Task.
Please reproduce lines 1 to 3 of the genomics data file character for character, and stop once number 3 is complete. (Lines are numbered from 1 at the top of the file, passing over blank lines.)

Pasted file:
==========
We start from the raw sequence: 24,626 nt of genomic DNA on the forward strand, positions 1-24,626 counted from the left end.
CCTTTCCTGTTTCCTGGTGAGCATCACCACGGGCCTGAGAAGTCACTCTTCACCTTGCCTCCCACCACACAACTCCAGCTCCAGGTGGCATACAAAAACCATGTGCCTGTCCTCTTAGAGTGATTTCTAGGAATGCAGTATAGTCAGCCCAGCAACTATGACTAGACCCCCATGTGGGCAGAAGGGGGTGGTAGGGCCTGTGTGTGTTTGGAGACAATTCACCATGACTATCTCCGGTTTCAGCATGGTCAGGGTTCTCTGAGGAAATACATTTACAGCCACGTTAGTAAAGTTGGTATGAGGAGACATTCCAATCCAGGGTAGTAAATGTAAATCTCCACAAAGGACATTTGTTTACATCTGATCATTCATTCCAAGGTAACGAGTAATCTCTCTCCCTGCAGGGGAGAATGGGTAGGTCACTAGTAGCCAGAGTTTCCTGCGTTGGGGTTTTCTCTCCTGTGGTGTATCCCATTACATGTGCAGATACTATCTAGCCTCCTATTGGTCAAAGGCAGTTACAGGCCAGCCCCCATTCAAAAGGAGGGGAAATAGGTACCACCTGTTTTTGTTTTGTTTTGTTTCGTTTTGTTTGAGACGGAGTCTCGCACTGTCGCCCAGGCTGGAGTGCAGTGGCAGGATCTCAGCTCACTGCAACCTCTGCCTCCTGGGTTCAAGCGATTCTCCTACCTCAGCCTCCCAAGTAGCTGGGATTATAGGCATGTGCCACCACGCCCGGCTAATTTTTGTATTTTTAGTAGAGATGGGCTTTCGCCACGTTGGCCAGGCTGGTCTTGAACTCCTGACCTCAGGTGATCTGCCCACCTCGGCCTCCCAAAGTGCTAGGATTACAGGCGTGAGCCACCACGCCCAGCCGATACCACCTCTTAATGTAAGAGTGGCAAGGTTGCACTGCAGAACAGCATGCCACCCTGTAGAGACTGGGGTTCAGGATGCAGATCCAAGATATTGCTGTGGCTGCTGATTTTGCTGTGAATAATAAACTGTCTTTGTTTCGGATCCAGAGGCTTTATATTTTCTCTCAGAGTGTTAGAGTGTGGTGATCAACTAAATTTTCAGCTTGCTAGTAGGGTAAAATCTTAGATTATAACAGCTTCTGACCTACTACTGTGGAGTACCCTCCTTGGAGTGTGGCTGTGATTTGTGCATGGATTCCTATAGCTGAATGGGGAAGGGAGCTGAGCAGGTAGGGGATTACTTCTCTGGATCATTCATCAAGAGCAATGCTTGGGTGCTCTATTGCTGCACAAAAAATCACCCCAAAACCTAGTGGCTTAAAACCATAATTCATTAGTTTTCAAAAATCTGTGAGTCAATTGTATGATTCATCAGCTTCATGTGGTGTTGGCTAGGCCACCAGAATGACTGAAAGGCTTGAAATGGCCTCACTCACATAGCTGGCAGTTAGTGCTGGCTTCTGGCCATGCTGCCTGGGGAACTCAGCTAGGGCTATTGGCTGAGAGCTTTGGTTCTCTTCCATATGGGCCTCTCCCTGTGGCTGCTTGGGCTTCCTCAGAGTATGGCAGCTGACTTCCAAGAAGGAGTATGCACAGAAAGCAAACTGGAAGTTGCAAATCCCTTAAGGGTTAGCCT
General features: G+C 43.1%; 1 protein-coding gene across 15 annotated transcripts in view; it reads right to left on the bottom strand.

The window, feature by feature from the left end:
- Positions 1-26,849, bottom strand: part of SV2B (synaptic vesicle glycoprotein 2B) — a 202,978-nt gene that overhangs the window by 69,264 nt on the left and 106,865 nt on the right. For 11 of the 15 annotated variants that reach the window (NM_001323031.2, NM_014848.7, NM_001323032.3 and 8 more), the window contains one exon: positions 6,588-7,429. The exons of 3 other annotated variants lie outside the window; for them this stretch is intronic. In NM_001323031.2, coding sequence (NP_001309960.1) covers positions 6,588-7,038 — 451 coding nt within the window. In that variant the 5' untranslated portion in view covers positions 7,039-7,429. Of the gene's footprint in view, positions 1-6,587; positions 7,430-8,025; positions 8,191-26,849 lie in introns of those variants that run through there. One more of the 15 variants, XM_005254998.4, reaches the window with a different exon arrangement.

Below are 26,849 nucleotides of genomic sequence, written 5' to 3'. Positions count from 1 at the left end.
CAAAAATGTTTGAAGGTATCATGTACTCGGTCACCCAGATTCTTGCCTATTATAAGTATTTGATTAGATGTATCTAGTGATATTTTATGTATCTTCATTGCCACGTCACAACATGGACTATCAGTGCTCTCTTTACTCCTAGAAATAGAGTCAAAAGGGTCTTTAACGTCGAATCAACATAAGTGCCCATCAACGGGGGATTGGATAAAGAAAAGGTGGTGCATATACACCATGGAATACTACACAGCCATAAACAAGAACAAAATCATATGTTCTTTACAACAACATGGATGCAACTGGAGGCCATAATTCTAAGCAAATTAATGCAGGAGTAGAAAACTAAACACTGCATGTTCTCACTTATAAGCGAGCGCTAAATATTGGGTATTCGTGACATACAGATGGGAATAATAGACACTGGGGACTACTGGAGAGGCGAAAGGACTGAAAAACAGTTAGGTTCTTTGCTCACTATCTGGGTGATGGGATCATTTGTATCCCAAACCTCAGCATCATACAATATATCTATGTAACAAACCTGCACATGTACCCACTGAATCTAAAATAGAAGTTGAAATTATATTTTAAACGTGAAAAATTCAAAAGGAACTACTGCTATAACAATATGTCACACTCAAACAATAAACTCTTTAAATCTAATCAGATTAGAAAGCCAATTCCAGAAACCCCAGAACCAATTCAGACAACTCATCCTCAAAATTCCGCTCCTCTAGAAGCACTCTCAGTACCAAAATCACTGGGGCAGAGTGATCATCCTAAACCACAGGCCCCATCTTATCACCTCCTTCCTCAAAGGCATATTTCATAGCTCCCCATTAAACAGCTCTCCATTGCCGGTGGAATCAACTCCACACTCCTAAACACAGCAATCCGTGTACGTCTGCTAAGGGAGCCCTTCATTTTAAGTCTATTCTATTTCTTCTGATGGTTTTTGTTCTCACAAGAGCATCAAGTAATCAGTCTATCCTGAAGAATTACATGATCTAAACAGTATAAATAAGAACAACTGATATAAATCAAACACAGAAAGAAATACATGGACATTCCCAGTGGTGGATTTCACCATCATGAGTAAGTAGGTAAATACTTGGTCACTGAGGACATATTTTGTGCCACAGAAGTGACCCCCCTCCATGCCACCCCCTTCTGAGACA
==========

We start from the raw sequence: 24,626 nt of genomic DNA on the forward strand, positions 1-24,626 counted from the left end.
CCTTTCCTGTTTCCTGGTGAGCATCACCACGGGCCTGAGAAGTCACTCTTCACCTTGCCTCCCACCACACAACTCCAGCTCCAGGTGGCATACAAAAACCATGTGCCTGTCCTCTTAGAGTGATTTCTAGGAATGCAGTATAGTCAGCCCAGCAACTATGACTAGACCCCCATGTGGGCAGAAGGGGGTGGTAGGGCCTGTGTGTGTTTGGAGACAATTCACCATGACTATCTCCGGTTTCAGCATGGTCAGGGTTCTCTGAGGAAATACATTTACAGCCACGTTAGTAAAGTTGGTATGAGGAGACATTCCAATCCAGGGTAGTAAATGTAAATCTCCACAAAGGACATTTGTTTACATCTGATCATTCATTCCAAGGTAACGAGTAATCTCTCTCCCTGCAGGGGAGAATGGGTAGGTCACTAGTAGCCAGAGTTTCCTGCGTTGGGGTTTTCTCTCCTGTGGTGTATCCCATTACATGTGCAGATACTATCTAGCCTCCTATTGGTCAAAGGCAGTTACAGGCCAGCCCCCATTCAAAAGGAGGGGAAATAGGTACCACCTGTTTTTGTTTTGTTTTGTTTCGTTTTGTTTGAGACGGAGTCTCGCACTGTCGCCCAGGCTGGAGTGCAGTGGCAGGATCTCAGCTCACTGCAACCTCTGCCTCCTGGGTTCAAGCGATTCTCCTACCTCAGCCTCCCAAGTAGCTGGGATTATAGGCATGTGCCACCACGCCCGGCTAATTTTTGTATTTTTAGTAGAGATGGGCTTTCGCCACGTTGGCCAGGCTGGTCTTGAACTCCTGACCTCAGGTGATCTGCCCACCTCGGCCTCCCAAAGTGCTAGGATTACAGGCGTGAGCCACCACGCCCAGCCGATACCACCTCTTAATGTAAGAGTGGCAAGGTTGCACTGCAGAACAGCATGCCACCCTGTAGAGACTGGGGTTCAGGATGCAGATCCAAGATATTGCTGTGGCTGCTGATTTTGCTGTGAATAATAAACTGTCTTTGTTTCGGATCCAGAGGCTTTATATTTTCTCTCAGAGTGTTAGAGTGTGGTGATCAACTAAATTTTCAGCTTGCTAGTAGGGTAAAATCTTAGATTATAACAGCTTCTGACCTACTACTGTGGAGTACCCTCCTTGGAGTGTGGCTGTGATTTGTGCATGGATTCCTATAGCTGAATGGGGAAGGGAGCTGAGCAGGTAGGGGATTACTTCTCTGGATCATTCATCAAGAGCAATGCTTGGGTGCTCTATTGCTGCACAAAAAATCACCCCAAAACCTAGTGGCTTAAAACCATAATTCATTAGTTTTCAAAAATCTGTGAGTCAATTGTATGATTCATCAGCTTCATGTGGTGTTGGCTAGGCCACCAGAATGACTGAAAGGCTTGAAATGGCCTCACTCACATAGCTGGCAGTTAGTGCTGGCTTCTGGCCATGCTGCCTGGGGAACTCAGCTAGGGCTATTGGCTGAGAGCTTTGGTTCTCTTCCATATGGGCCTCTCCCTGTGGCTGCTTGGGCTTCCTCAGAGTATGGCAGCTGACTTCCAAGAAGGAGTATGCACAGAAAGCAAACTGGAAGTTGCAAATCCCTTAAGGGTTAGCCT
General features: G+C 43.1%; 1 protein-coding gene across 15 annotated transcripts in view; it reads right to left on the bottom strand.